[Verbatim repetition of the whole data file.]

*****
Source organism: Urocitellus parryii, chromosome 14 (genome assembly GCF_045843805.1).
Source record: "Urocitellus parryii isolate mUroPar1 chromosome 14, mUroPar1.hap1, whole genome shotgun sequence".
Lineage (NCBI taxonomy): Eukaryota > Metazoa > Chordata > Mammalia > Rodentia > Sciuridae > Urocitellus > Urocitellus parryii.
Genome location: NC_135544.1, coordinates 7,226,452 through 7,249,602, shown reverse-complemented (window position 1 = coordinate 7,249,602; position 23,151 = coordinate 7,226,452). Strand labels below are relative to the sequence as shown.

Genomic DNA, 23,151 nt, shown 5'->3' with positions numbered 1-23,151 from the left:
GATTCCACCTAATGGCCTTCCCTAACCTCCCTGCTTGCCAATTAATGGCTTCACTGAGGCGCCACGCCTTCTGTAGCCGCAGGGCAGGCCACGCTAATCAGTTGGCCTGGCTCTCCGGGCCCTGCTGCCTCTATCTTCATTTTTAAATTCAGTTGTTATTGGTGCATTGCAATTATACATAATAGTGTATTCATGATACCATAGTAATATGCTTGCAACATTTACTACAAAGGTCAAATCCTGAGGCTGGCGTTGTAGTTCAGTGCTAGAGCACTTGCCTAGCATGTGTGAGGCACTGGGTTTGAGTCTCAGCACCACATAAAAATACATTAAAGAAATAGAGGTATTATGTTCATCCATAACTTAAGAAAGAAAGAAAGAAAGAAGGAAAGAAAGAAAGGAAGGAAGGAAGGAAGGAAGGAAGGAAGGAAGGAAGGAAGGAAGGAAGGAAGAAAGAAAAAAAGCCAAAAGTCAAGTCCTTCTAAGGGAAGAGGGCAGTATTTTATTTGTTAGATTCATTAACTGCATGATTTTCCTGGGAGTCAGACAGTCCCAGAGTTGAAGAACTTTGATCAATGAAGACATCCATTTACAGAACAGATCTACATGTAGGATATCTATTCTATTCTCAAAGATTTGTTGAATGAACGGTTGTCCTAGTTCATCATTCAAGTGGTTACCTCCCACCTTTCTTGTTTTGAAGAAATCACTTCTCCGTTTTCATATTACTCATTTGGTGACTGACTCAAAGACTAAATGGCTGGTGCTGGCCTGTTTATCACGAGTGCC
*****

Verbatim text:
Source organism: Urocitellus parryii, chromosome 14 (genome assembly GCF_045843805.1).
Source record: "Urocitellus parryii isolate mUroPar1 chromosome 14, mUroPar1.hap1, whole genome shotgun sequence".
Lineage (NCBI taxonomy): Eukaryota > Metazoa > Chordata > Mammalia > Rodentia > Sciuridae > Urocitellus > Urocitellus parryii.
Genome location: NC_135544.1, coordinates 7,226,452 through 7,249,602, shown reverse-complemented (window position 1 = coordinate 7,249,602; position 23,151 = coordinate 7,226,452). Strand labels below are relative to the sequence as shown.

Genomic DNA, 23,151 nt, shown 5'->3' with positions numbered 1-23,151 from the left:
GATTCCACCTAATGGCCTTCCCTAACCTCCCTGCTTGCCAATTAATGGCTTCACTGAGGCGCCACGCCTTCTGTAGCCGCAGGGCAGGCCACGCTAATCAGTTGGCCTGGCTCTCCGGGCCCTGCTGCCTCTATCTTCATTTTTAAATTCAGTTGTTATTGGTGCATTGCAATTATACATAATAGTGTATTCATGATACCATAGTAATATGCTTGCAACATTTACTACAAAGGTCAAATCCTGAGGCTGGCGTTGTAGTTCAGTGCTAGAGCACTTGCCTAGCATGTGTGAGGCACTGGGTTTGAGTCTCAGCACCACATAAAAATACATTAAAGAAATAGAGGTATTATGTTCATCCATAACTTAAGAAAGAAAGAAAGAAAGAAGGAAAGAAAGAAAGGAAGGAAGGAAGGAAGGAAGGAAGGAAGGAAGGAAGGAAGGAAGGAAGGAAGAAAGAAAAAAAGCCAAAAGTCAAGTCCTTCTAAGGGAAGAGGGCAGTATTTTATTTGTTAGATTCATTAACTGCATGATTTTCCTGGGAGTCAGACAGTCCCAGAGTTGAAGAACTTTGATCAATGAAGACATCCATTTACAGAACAGATCTACATGTAGGATATCTATTCTATTCTCAAAGATTTGTTGAATGAACGGTTGTCCTAGTTCATCATTCAAGTGGTTACCTCCCACCTTTCTTGTTTTGAAGAAATCACTTCTCCGTTTTCATATTACTCATTTGGTGACTGACTCAAAGACTAAATGGCTGGTGCTGGCCTGTTTATCACGAGTGCC